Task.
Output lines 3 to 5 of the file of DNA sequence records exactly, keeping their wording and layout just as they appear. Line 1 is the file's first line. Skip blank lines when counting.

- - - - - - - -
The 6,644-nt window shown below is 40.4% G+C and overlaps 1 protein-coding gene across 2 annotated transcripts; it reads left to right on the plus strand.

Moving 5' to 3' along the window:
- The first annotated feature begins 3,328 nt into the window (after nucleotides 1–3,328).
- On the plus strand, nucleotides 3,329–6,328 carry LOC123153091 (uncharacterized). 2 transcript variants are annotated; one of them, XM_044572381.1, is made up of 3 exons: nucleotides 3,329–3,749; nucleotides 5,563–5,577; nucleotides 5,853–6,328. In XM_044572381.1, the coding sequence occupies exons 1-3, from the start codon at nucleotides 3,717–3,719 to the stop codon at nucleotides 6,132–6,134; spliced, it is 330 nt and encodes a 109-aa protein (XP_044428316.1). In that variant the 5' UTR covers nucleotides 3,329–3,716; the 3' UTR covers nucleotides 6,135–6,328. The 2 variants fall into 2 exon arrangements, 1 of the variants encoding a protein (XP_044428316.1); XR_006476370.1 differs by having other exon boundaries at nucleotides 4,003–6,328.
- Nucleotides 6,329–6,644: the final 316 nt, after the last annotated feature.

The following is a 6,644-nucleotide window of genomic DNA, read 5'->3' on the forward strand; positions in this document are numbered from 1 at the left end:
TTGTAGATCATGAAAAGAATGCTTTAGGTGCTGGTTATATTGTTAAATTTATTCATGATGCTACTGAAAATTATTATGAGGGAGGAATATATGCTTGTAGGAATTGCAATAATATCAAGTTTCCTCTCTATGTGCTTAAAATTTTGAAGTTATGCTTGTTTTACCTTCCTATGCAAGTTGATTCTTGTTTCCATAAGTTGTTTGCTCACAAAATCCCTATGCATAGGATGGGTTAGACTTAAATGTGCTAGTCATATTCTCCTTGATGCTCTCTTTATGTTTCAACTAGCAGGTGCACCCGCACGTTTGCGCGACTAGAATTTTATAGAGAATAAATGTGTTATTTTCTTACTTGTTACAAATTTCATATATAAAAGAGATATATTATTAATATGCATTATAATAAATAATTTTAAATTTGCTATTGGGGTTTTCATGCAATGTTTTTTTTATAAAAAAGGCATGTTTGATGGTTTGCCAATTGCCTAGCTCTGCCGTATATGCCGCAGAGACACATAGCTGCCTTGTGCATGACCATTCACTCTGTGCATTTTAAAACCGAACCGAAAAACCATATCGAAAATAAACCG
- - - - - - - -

- The first annotated feature begins 3,328 nt into the window (after nucleotides 1–3,328).
- On the plus strand, nucleotides 3,329–6,328 carry LOC123153091 (uncharacterized). 2 transcript variants are annotated; one of them, XM_044572381.1, is made up of 3 exons: nucleotides 3,329–3,749; nucleotides 5,563–5,577; nucleotides 5,853–6,328. In XM_044572381.1, the coding sequence occupies exons 1-3, from the start codon at nucleotides 3,717–3,719 to the stop codon at nucleotides 6,132–6,134; spliced, it is 330 nt and encodes a 109-aa protein (XP_044428316.1). In that variant the 5' UTR covers nucleotides 3,329–3,716; the 3' UTR covers nucleotides 6,135–6,328. The 2 variants fall into 2 exon arrangements, 1 of the variants encoding a protein (XP_044428316.1); XR_006476370.1 differs by having other exon boundaries at nucleotides 4,003–6,328.
- Nucleotides 6,329–6,644: the final 316 nt, after the last annotated feature.